The NRMA & Car Theft
Since 2007, when the NRMA closed its vehicle inspection service more vehicles are being re-birthed
The closure of the NRMA’s vehicle inspection unit in 2007 has caused a surge in car re-birthing in Sydney’s south-west. NRMA closed down its mobile vehicle inspection unit in March, 2007 after it couldn’t make a profit from the venture. Prior to this, NRMA staff regularly discovered “re-birthed” cars during pre-purchase inspections for clients. In fact, in some districts in the south-west of Sydney, inspectors would do five inspections a day and of those five, three would be re-birthed. The NRMA have
Gangs steal cars and swap compliance plates with identical models they have bought as “repairable write-offs” from auction yards. They basically cut the firewall out of the damaged car and weld it into the stolen one. The thieves target the Asian community because they are less likely to involve the police if they find the vehicle is stolen. Thieves can either fix the car with parts from undamaged stolen vehicles, or simply switch the plates of the damaged car to a stolen vehicle and sell the rest of the car for parts and scrap metal.
The National Motor Vehicle Theft Reduction Council has called for new laws to ensure that licensed operators get priority at vehicle auctions. Failing that, it wants to end the practice of selling repairable write-offs completely. But, unfortunately legal loopholes were allowing professional crime syndicates to use stolen parts to fix damaged cars that insurance companies had classified as "repairable written offs".
Professional criminals would target weak points in the laws by stealing vehicles for their parts.They are using the rest of the car for scrap, which has the added benefit of removing fingerprints and DNA, and providing financial rewards because of the increased price of scrap metal.
Car theft has fallen in recent years but will still thrive until loopholes in the rules for reselling and re-registering written-off cars was closed. In 2011, the NSW Government had announced new legislation to ban the re-registration of all repairable written-off vehicles. The move comes as the Government toughens its stance of car rebirthing, and means vehicles that have been written-off by an insurer can no longer be sold at auction. It is hoped the new legislation will help stop the sale of potentially unsafe and/or stolen vehicles to unsuspecting customers.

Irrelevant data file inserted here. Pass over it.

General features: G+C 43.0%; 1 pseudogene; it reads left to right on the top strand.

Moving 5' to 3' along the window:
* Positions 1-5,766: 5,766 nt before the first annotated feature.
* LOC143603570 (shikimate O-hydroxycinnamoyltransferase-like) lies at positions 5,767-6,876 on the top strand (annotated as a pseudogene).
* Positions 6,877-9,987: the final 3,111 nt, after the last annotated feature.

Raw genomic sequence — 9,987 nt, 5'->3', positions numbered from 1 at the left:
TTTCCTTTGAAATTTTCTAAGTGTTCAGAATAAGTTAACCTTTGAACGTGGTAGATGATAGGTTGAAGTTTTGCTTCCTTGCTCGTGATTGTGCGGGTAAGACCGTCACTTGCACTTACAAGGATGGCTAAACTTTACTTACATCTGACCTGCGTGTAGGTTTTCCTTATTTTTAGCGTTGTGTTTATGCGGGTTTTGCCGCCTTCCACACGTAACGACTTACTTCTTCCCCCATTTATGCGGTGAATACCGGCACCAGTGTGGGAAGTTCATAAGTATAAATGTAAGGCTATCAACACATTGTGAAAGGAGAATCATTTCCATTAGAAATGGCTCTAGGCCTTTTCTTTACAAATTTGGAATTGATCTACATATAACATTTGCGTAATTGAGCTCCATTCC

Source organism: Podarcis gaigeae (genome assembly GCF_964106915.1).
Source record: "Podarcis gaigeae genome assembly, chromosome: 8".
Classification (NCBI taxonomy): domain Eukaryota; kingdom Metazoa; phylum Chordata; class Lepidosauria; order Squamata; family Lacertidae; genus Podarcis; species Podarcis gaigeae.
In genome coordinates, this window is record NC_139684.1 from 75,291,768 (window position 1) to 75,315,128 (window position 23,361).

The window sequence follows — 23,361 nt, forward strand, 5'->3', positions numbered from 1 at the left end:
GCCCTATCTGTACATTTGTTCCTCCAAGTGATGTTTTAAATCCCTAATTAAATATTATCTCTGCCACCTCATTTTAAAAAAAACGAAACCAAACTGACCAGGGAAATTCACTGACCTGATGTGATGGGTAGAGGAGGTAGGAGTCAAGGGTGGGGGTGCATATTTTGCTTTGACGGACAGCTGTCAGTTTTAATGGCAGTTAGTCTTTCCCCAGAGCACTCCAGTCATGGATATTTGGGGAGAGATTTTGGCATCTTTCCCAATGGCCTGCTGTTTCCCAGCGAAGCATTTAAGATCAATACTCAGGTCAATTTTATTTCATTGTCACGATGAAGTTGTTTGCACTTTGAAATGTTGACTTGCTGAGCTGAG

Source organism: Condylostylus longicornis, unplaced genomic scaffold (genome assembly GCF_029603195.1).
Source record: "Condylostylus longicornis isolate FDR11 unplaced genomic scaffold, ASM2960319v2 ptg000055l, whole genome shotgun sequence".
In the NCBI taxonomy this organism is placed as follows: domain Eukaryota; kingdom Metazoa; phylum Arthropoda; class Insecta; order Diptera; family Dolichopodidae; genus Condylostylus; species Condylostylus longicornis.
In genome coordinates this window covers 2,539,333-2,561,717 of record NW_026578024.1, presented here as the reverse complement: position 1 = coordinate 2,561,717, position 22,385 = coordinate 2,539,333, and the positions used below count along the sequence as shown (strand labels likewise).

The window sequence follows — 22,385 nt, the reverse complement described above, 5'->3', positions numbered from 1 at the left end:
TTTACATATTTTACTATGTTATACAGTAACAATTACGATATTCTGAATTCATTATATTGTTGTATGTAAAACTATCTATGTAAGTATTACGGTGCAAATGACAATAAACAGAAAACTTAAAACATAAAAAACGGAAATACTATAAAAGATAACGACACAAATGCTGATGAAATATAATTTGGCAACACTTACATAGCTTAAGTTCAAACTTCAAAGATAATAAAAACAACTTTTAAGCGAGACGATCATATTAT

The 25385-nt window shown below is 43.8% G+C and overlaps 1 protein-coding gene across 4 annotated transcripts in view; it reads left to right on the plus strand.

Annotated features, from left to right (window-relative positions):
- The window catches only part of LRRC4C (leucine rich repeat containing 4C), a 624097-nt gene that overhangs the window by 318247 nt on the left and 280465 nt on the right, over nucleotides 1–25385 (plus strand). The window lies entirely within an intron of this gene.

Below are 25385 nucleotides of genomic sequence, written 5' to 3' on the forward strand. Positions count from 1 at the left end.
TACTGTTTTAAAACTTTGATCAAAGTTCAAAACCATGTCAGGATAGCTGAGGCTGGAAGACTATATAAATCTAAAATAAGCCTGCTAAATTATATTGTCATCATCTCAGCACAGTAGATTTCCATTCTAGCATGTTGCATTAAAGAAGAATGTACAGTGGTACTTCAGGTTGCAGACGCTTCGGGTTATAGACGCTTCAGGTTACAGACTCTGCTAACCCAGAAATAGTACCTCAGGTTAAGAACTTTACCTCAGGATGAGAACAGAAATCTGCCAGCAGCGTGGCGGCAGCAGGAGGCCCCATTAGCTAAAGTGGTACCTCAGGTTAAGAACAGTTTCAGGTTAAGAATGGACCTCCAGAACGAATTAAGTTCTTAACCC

Tell-tale signs of a re-birthed car:
The price is too good to be true. The rule of thumb is if it’s cheap, it’s cheap for a reason
The seller doesn’t give you a specific address. They may suggest to meet at a carpark or a block of flats, but won’t give you an individual unit number.
There are weld marks on the firewall or chassis rails.
The number plates are too new for the car. Thieves will sometimes put a set of 2012 plates on a stolen 2008 model-year car.
The seller baulks at the idea of having the car inspected.
They are vague about the history of the car – how long they’ve had it, where they have it serviced etc.
There are no log books.
The address on the registration papers doesn’t match the address on the seller’s licence.
The seller is reluctant to show you his/her licence.The seller doesn’t have a receipt from when he/she purchased the car
Reference: Richard Blackburn, drive.com.au, September 4, 2008
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